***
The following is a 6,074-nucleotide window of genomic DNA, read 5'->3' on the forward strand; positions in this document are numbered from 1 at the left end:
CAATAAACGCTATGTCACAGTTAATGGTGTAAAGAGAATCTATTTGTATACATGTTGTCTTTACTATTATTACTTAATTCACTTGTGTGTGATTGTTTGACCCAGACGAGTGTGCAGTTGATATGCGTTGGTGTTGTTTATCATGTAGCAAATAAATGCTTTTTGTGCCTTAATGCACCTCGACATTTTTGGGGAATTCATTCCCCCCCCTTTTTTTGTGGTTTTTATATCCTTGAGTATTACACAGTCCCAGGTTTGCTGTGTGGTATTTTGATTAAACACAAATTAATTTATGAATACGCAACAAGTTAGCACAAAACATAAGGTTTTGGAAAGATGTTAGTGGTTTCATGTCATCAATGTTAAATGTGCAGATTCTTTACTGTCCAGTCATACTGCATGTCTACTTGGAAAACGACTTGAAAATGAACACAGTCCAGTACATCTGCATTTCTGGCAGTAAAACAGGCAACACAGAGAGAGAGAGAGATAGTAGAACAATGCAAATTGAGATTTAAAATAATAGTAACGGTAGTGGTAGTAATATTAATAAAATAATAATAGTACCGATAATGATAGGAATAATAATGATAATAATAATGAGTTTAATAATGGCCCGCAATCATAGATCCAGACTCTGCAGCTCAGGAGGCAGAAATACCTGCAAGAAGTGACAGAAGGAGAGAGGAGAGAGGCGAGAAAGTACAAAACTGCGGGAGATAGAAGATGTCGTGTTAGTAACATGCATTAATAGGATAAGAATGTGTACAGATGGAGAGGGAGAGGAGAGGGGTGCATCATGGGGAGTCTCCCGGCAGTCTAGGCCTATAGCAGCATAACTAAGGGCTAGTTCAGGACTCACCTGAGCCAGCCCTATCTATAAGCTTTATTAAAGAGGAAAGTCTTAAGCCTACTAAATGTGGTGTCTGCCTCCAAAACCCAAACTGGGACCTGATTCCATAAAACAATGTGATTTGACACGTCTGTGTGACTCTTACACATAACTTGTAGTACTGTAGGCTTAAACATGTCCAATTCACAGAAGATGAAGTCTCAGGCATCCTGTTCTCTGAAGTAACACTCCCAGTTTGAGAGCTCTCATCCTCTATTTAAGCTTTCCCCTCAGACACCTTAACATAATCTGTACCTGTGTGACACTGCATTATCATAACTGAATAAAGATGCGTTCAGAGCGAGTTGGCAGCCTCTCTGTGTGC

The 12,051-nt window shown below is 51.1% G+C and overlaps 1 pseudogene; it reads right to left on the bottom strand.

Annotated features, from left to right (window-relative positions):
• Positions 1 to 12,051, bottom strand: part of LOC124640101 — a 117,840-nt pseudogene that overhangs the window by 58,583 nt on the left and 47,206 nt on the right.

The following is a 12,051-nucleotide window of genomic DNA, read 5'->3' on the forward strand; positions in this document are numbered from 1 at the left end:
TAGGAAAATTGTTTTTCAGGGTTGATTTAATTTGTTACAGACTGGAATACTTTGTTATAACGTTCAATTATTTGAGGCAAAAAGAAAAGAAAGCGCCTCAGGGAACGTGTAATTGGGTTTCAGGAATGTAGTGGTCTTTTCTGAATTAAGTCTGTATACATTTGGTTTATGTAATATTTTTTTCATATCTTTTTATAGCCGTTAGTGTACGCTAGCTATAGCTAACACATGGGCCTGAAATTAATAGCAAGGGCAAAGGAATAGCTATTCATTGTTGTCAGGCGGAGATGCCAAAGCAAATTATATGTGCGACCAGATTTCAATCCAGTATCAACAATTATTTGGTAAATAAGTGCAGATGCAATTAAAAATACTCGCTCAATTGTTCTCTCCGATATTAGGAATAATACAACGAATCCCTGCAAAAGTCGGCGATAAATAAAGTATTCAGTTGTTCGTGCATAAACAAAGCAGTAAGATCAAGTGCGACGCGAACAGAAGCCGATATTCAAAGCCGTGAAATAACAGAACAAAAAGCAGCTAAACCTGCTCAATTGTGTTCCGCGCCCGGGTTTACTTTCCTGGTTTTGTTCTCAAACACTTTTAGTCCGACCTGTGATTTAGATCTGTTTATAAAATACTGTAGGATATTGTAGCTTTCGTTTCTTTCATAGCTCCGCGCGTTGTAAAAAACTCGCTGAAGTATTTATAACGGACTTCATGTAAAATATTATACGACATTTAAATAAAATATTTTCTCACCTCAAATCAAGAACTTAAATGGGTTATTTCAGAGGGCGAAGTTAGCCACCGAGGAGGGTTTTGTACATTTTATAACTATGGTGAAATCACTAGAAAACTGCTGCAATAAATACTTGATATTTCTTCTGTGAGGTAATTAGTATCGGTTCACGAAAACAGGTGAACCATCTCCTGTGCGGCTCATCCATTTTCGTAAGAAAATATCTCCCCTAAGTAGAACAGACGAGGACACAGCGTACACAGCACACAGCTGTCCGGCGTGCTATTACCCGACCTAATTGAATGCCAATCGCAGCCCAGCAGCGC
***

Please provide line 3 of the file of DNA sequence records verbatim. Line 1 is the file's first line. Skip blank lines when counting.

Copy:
The 12,051-nt window shown below is 51.1% G+C and overlaps 1 pseudogene; it reads right to left on the bottom strand.